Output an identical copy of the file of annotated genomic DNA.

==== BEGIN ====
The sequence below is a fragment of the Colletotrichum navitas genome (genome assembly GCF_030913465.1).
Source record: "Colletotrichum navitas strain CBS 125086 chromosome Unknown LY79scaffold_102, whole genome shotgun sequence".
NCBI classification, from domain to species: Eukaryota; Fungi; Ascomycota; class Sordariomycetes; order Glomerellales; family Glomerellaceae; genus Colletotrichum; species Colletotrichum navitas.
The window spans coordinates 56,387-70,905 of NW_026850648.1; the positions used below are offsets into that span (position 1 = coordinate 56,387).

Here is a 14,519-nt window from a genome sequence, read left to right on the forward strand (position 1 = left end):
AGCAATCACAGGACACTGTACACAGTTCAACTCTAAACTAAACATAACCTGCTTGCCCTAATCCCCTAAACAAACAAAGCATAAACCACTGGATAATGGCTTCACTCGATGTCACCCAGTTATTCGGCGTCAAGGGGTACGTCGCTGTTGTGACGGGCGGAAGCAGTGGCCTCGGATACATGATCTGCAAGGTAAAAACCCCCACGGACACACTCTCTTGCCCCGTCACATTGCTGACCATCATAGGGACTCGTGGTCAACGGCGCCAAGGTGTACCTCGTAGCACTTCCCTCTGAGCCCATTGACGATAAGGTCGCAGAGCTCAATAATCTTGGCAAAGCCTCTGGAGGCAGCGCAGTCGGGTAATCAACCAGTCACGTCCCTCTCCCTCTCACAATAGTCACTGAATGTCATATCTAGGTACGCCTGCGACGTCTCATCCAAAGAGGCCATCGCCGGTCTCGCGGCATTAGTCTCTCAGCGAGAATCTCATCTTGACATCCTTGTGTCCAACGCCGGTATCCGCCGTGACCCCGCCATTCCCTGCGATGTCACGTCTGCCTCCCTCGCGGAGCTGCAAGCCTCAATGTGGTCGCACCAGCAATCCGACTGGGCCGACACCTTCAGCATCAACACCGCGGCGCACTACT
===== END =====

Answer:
The sequence below is a fragment of the Colletotrichum navitas genome (genome assembly GCF_030913465.1).
Source record: "Colletotrichum navitas strain CBS 125086 chromosome Unknown LY79scaffold_102, whole genome shotgun sequence".
NCBI classification, from domain to species: Eukaryota; Fungi; Ascomycota; class Sordariomycetes; order Glomerellales; family Glomerellaceae; genus Colletotrichum; species Colletotrichum navitas.
The window spans coordinates 56,387-70,905 of NW_026850648.1; the positions used below are offsets into that span (position 1 = coordinate 56,387).

Here is a 14,519-nt window from a genome sequence, read left to right on the forward strand (position 1 = left end):
AGCAATCACAGGACACTGTACACAGTTCAACTCTAAACTAAACATAACCTGCTTGCCCTAATCCCCTAAACAAACAAAGCATAAACCACTGGATAATGGCTTCACTCGATGTCACCCAGTTATTCGGCGTCAAGGGGTACGTCGCTGTTGTGACGGGCGGAAGCAGTGGCCTCGGATACATGATCTGCAAGGTAAAAACCCCCACGGACACACTCTCTTGCCCCGTCACATTGCTGACCATCATAGGGACTCGTGGTCAACGGCGCCAAGGTGTACCTCGTAGCACTTCCCTCTGAGCCCATTGACGATAAGGTCGCAGAGCTCAATAATCTTGGCAAAGCCTCTGGAGGCAGCGCAGTCGGGTAATCAACCAGTCACGTCCCTCTCCCTCTCACAATAGTCACTGAATGTCATATCTAGGTACGCCTGCGACGTCTCATCCAAAGAGGCCATCGCCGGTCTCGCGGCATTAGTCTCTCAGCGAGAATCTCATCTTGACATCCTTGTGTCCAACGCCGGTATCCGCCGTGACCCCGCCATTCCCTGCGATGTCACGTCTGCCTCCCTCGCGGAGCTGCAAGCCTCAATGTGGTCGCACCAGCAATCCGACTGGGCCGACACCTTCAGCATCAACACCGCGGCGCACTACT